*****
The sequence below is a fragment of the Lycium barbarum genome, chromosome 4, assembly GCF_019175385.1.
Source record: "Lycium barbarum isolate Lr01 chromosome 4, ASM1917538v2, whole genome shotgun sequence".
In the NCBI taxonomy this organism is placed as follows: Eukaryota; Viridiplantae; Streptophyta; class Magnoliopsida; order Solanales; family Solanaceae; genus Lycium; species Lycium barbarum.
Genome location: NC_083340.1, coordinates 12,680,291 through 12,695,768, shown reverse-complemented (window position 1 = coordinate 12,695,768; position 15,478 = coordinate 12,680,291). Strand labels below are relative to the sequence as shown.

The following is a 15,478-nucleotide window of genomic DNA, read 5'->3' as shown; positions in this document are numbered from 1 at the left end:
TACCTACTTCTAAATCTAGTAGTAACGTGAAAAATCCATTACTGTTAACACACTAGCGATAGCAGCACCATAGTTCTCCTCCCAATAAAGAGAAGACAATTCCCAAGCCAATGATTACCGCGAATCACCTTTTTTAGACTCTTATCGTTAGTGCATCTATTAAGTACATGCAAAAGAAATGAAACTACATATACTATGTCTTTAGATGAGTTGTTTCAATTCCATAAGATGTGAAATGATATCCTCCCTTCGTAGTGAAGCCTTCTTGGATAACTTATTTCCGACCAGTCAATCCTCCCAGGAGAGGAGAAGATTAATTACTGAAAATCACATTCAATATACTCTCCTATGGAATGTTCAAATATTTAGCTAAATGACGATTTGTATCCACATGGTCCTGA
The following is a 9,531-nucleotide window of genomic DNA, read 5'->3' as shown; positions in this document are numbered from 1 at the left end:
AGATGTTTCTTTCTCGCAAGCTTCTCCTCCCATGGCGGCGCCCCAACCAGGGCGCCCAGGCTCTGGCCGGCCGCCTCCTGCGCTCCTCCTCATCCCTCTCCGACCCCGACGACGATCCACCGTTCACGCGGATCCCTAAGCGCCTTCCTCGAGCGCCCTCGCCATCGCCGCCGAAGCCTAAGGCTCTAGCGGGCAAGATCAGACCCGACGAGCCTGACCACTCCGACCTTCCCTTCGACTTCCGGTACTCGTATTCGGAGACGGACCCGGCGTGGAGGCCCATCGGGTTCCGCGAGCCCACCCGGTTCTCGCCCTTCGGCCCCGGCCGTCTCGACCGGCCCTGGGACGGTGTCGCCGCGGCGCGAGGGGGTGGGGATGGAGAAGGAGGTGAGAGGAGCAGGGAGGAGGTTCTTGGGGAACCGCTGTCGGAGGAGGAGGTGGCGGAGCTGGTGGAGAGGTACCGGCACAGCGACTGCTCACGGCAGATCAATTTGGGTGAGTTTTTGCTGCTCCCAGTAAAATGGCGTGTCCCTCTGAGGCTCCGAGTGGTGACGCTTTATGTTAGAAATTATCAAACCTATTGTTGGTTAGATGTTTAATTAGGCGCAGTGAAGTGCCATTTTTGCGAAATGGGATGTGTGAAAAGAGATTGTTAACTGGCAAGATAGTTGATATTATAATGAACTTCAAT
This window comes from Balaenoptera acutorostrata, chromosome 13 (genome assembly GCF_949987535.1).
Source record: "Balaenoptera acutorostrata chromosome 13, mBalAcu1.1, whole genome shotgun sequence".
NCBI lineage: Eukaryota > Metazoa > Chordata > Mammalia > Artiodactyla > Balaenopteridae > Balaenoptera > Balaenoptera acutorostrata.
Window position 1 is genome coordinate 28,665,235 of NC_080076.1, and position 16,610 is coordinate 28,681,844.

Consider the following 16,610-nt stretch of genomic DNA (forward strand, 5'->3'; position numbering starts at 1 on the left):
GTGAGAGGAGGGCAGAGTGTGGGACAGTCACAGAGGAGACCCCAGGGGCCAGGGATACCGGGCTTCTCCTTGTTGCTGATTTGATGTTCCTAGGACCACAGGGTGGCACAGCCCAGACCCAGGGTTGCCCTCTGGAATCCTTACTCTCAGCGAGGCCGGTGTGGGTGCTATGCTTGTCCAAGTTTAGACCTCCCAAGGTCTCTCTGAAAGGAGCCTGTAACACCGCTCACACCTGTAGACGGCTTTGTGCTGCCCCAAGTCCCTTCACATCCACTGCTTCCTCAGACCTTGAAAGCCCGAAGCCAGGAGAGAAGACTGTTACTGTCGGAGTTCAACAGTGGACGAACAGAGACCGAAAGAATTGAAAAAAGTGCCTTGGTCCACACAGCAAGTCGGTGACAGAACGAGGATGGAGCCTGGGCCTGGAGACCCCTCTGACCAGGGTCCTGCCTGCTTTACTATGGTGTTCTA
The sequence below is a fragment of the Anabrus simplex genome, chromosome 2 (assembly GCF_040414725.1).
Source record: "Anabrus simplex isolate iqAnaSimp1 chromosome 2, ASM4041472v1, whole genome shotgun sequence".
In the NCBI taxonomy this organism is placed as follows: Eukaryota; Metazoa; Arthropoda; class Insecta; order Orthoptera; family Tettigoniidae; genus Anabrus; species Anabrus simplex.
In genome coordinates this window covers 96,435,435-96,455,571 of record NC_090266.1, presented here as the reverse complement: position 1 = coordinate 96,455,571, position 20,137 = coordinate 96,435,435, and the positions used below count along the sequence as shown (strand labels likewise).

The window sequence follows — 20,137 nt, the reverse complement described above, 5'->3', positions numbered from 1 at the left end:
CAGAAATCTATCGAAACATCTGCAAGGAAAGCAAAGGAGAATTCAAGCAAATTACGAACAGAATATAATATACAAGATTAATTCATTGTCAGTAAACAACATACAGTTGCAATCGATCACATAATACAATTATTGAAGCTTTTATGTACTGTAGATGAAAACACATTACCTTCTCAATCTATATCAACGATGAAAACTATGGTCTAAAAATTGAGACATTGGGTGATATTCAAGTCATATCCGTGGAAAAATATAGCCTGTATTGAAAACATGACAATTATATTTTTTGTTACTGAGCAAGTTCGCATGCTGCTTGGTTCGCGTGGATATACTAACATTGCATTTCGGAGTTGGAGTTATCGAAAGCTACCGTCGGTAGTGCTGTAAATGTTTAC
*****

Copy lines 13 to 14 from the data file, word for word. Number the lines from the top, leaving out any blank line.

Consider the following 16,610-nt stretch of genomic DNA (forward strand, 5'->3'; position numbering starts at 1 on the left):
GTGAGAGGAGGGCAGAGTGTGGGACAGTCACAGAGGAGACCCCAGGGGCCAGGGATACCGGGCTTCTCCTTGTTGCTGATTTGATGTTCCTAGGACCACAGGGTGGCACAGCCCAGACCCAGGGTTGCCCTCTGGAATCCTTACTCTCAGCGAGGCCGGTGTGGGTGCTATGCTTGTCCAAGTTTAGACCTCCCAAGGTCTCTCTGAAAGGAGCCTGTAACACCGCTCACACCTGTAGACGGCTTTGTGCTGCCCCAAGTCCCTTCACATCCACTGCTTCCTCAGACCTTGAAAGCCCGAAGCCAGGAGAGAAGACTGTTACTGTCGGAGTTCAACAGTGGACGAACAGAGACCGAAAGAATTGAAAAAAGTGCCTTGGTCCACACAGCAAGTCGGTGACAGAACGAGGATGGAGCCTGGGCCTGGAGACCCCTCTGACCAGGGTCCTGCCTGCTTTACTATGGTGTTCTA